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Last Updated on May 5, 2015, by eNotes Editorial. Word Count: 327

Kaiser Lupowitz, a New York private detective, is hired by Word Babcock to thwart a blackmail scheme. Babcock, who builds and services joy buzzers, considers himself an intellectual but does not find his wife intellectually stimulating: “She won’t discuss Pound with me. Or Eliot. I didn’t know that when I...

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Kaiser Lupowitz, a New York private detective, is hired by Word Babcock to thwart a blackmail scheme. Babcock, who builds and services joy buzzers, considers himself an intellectual but does not find his wife intellectually stimulating: “She won’t discuss Pound with me. Or Eliot. I didn’t know that when I married her.” He hears about a call-girl service providing female college students who will discuss intellectual matters for a fee, and he becomes a regular customer. Flossie, the madam, wants ten thousand dollars, or else she will turn over to his wife tapes of his “discussing The Waste Land and Styles of Radical Will, and, well, really getting into some issues” with a girl in a motel room. Babcock needs help because his wife “would die if she knew she didn’t turn me on up here.”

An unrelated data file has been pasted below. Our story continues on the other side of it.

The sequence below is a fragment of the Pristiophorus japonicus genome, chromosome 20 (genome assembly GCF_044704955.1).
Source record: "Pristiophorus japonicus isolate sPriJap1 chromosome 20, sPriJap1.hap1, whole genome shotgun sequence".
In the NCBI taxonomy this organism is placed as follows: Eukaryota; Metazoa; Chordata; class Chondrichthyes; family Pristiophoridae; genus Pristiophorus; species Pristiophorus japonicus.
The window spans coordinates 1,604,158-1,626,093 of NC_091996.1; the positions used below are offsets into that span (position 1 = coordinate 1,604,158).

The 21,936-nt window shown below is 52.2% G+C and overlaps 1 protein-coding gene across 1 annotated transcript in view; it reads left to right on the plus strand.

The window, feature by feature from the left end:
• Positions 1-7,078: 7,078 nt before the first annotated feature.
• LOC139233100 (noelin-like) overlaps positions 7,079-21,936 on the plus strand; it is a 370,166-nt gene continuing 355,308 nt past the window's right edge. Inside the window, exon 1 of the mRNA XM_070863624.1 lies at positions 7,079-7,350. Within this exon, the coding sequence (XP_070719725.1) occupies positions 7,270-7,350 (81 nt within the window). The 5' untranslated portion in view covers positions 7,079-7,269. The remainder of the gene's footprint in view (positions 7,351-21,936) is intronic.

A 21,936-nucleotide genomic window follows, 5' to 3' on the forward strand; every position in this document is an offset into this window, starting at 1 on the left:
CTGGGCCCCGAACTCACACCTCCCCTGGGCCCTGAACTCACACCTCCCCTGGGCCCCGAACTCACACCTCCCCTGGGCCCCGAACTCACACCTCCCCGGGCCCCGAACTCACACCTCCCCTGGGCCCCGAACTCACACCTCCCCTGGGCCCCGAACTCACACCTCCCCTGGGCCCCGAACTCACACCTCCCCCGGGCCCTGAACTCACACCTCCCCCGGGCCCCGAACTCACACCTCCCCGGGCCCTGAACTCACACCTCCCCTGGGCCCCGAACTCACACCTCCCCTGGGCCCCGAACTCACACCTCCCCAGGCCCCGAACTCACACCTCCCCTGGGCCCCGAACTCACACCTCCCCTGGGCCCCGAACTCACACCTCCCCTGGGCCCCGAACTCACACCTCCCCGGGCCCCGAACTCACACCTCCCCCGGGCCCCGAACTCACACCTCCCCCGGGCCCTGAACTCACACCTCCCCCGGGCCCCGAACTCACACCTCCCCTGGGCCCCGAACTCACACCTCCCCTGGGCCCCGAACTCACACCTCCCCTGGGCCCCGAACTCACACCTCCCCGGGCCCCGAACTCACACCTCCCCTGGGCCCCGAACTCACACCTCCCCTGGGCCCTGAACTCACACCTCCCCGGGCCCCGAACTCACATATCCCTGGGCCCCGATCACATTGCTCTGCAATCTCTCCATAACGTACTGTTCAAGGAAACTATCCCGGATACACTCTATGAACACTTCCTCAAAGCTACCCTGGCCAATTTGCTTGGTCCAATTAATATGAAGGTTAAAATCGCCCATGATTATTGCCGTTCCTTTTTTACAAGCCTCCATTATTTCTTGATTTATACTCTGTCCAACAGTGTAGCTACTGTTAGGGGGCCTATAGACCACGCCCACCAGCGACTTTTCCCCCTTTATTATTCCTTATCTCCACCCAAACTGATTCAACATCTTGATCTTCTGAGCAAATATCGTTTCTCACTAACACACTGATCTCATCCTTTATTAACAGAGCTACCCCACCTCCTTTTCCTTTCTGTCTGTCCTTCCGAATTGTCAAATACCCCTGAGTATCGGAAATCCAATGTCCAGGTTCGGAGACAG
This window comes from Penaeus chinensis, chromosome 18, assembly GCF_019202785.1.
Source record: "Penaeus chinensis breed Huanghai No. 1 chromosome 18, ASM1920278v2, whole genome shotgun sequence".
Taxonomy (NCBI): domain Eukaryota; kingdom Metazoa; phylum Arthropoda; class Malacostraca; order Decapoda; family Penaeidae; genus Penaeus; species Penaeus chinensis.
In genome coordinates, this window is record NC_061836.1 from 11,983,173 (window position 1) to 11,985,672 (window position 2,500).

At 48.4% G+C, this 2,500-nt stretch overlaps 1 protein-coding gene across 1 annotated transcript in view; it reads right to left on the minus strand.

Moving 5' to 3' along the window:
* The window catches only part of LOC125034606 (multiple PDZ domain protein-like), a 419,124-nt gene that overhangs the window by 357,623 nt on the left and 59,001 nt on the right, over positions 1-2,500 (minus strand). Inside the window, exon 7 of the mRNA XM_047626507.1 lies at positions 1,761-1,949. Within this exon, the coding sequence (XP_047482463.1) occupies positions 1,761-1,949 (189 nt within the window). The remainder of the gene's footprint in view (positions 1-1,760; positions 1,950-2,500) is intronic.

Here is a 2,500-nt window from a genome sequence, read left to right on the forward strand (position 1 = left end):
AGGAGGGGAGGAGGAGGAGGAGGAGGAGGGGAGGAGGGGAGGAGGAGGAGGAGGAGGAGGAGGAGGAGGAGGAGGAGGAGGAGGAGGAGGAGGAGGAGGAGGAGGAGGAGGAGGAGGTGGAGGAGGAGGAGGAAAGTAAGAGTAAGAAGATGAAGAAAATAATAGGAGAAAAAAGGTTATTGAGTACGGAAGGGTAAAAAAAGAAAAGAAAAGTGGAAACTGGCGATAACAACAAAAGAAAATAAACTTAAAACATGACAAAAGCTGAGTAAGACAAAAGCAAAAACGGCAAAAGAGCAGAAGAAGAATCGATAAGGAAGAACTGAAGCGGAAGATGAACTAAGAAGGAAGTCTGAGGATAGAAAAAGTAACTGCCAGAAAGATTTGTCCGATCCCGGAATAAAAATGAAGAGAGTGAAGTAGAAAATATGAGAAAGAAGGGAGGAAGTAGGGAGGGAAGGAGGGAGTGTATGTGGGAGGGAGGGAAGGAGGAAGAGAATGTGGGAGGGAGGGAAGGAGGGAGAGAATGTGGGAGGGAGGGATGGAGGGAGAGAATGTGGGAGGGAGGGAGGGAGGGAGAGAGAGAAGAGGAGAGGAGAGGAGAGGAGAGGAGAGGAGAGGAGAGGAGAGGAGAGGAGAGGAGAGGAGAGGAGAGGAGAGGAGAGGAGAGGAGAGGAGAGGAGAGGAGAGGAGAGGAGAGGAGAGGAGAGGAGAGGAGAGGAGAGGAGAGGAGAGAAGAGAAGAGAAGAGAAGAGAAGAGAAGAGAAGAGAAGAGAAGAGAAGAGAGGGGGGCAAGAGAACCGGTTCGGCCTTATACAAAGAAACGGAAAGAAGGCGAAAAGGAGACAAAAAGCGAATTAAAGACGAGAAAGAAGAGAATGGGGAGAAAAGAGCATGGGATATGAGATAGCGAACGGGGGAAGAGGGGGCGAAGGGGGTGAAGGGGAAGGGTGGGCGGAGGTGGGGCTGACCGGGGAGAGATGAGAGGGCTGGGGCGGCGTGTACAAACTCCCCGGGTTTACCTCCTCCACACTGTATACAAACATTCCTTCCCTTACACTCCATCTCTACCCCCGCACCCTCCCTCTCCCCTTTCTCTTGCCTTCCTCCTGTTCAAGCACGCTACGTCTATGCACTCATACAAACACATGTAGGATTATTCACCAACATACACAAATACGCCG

Lupowitz calls Flossie, who sends him Sherry to discuss the works of Herman Melville in a room at the Plaza. After some pseudointellectual banter, Lupowitz threatens to have Sherry arrested unless she tells him where to find Flossie. Sherry begins to cry, saying that she has reached her current state because she needs the money to complete her master’s degree: “I’ve been turned down for a grant. Twice.”

Sherry sends Lupowitz to the Hunter College Book Store, a front for Flossie’s operation. The detective discovers that Flossie is really a man. Flossie explains that he wanted to take over The New York Review of Books and went to Mexico for an operation that was supposed to make him look like Lionel Trilling: “Something went wrong. I came out looking like Auden, with Mary McCarthy’s voice. That’s when I started working the other side of the law.”

Lupowitz disarms Flossie before the male madam can shoot him. Taking him to the police, Lupowitz learns that the FBI is after Flossie: “A little matter involving some gamblers and an annotated copy of Dante’s Inferno.”

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